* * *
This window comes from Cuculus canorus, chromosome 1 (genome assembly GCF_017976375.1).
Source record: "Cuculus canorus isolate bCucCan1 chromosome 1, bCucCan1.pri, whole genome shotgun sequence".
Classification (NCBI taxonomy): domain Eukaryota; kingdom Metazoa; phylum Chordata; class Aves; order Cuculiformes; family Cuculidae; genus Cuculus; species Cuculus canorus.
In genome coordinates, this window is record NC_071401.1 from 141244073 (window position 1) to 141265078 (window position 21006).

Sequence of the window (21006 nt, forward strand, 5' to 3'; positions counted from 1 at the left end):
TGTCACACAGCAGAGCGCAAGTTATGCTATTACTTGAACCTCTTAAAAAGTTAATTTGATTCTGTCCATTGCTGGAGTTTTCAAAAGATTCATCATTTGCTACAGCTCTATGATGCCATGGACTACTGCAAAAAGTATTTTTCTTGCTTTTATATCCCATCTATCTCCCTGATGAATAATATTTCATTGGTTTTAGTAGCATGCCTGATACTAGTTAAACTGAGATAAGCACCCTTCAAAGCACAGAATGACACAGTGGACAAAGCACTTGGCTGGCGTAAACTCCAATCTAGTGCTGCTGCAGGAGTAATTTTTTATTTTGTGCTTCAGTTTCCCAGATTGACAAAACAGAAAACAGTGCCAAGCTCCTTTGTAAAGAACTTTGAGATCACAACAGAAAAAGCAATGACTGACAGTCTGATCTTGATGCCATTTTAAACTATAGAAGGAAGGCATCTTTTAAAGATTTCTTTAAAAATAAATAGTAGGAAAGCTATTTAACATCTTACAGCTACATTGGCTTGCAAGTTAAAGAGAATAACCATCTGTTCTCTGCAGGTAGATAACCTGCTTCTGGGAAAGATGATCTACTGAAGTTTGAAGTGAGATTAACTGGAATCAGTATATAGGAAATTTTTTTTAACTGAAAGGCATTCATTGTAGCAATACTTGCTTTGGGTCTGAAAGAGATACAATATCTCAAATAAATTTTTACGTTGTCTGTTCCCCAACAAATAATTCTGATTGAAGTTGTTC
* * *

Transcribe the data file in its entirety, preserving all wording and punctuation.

This window comes from Cuculus canorus, chromosome 1 (genome assembly GCF_017976375.1).
Source record: "Cuculus canorus isolate bCucCan1 chromosome 1, bCucCan1.pri, whole genome shotgun sequence".
Classification (NCBI taxonomy): domain Eukaryota; kingdom Metazoa; phylum Chordata; class Aves; order Cuculiformes; family Cuculidae; genus Cuculus; species Cuculus canorus.
In genome coordinates, this window is record NC_071401.1 from 141244073 (window position 1) to 141265078 (window position 21006).

Sequence of the window (21006 nt, forward strand, 5' to 3'; positions counted from 1 at the left end):
TGTCACACAGCAGAGCGCAAGTTATGCTATTACTTGAACCTCTTAAAAAGTTAATTTGATTCTGTCCATTGCTGGAGTTTTCAAAAGATTCATCATTTGCTACAGCTCTATGATGCCATGGACTACTGCAAAAAGTATTTTTCTTGCTTTTATATCCCATCTATCTCCCTGATGAATAATATTTCATTGGTTTTAGTAGCATGCCTGATACTAGTTAAACTGAGATAAGCACCCTTCAAAGCACAGAATGACACAGTGGACAAAGCACTTGGCTGGCGTAAACTCCAATCTAGTGCTGCTGCAGGAGTAATTTTTTATTTTGTGCTTCAGTTTCCCAGATTGACAAAACAGAAAACAGTGCCAAGCTCCTTTGTAAAGAACTTTGAGATCACAACAGAAAAAGCAATGACTGACAGTCTGATCTTGATGCCATTTTAAACTATAGAAGGAAGGCATCTTTTAAAGATTTCTTTAAAAATAAATAGTAGGAAAGCTATTTAACATCTTACAGCTACATTGGCTTGCAAGTTAAAGAGAATAACCATCTGTTCTCTGCAGGTAGATAACCTGCTTCTGGGAAAGATGATCTACTGAAGTTTGAAGTGAGATTAACTGGAATCAGTATATAGGAAATTTTTTTTAACTGAAAGGCATTCATTGTAGCAATACTTGCTTTGGGTCTGAAAGAGATACAATATCTCAAATAAATTTTTACGTTGTCTGTTCCCCAACAAATAATTCTGATTGAAGTTGTTC